Portugal’s hydrogen future: two factories, one in Sines, other in north

Portugal is going to have “at least two hydrogen valleys – industrial clusters for the production, distribution, export and use of green hydrogen on national territory – in the next few years”.

The news came from secretary of state for energy João Galamba at the end of the ‘Hydrogen in Society – Bridging the Gaps’ conference, organised under the Portuguese presidency of the Council of Europe.

Media reports have described the conference as “high level”, citing Mr Galamba as saying “there are already many of these hydrogen valleys in Europe and Portugal does not want to be left out of the race”.

The plan is to install “these types of integrated ecosystems that allow the systematic development of various elements in the high-value green hydrogen chain”.

The government’s strategy is for at least two ‘industrial clusters’ – one in Sines port, the other in the north of Portugal.

The only ‘doubts’ in the various media texts come in the form of ‘lack of substance’: it’s all plans so far. Big plans. But very little seems to have moved forwards. 

The other niggling point is the word ‘clusters’. 

Whenever any government talks about clusters (and there is talk elsewhere this week of a new ‘health cluster’…) very little seems to transpire (click here).

Nevertheless, if we are to believe Filipe Costa, CEO of AICEP Global Parques – the State-owned company that manages Sines ZILS industrial complex – the creation of Sines Hydrogen Valley “is already underway and will include more than 1 GW of renewable electricity production from solar and wind energy and more than 1 GW of green hydrogen production capacity from electrolysers”.

Zils has 2.375 contiguous hectares of land at the port of Sines, 30% of which is unused with space enough for hydrogen projects, he explains.

“We are proactively hosting future installations of electrolysers and industrial projects for the manufacture and assembly of solar panels, electrolysers and other components for equipment for the generation of renewable energy”.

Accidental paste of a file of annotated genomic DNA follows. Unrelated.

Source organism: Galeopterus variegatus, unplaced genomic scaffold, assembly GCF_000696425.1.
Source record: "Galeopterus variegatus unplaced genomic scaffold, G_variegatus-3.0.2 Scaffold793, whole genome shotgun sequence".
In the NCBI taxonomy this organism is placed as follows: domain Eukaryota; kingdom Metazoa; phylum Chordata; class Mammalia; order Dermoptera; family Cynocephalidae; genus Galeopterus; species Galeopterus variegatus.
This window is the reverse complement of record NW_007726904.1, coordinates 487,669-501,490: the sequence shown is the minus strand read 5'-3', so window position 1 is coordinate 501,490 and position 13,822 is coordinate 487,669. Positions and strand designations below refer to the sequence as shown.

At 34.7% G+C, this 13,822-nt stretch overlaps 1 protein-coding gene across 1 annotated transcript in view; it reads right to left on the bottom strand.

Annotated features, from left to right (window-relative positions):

Said Lusa, Costa talked of “a direct connection to the national natural gas network, interconnected with Spain, and the proximity to the deep water port of Sines which may have new terminals dedicated to renewable gas and from where in the future ships loaded with liquified hydrogen will leave for the port of Rotterdam and other parts of Europe”.

According to the CEO, “a community of renewable energy is being implemented at ZILS and will be fed by the cluster of renewable energies that is being born in the vicinity”.

It all sounds excellent news, but a reality check followed: “Without competitive prices there cannot be success in hydrogen”.

This came from João de Mello, the president of Bondalti, a company connected to the Grupo José de Mello which is developing a hydrogen production project which would require EU investment of 2.4 billion euros.

Explains Lusa, this project has been selected by the Portuguese State for EU finance. (In other words, it hasn’t received the money yet).

But according to Mr Mello if Portugal wants to be competitive in this ‘race’, “we have to have the perception that a great deal of investment will be necessary”.

This is where the ‘back story’ involving allegations of business favoritism and underhand dealing comes to mind (click here and here), and we realise that this ‘high level’ conference may have been another exercise in blowing hot air, even of the renewable kind.

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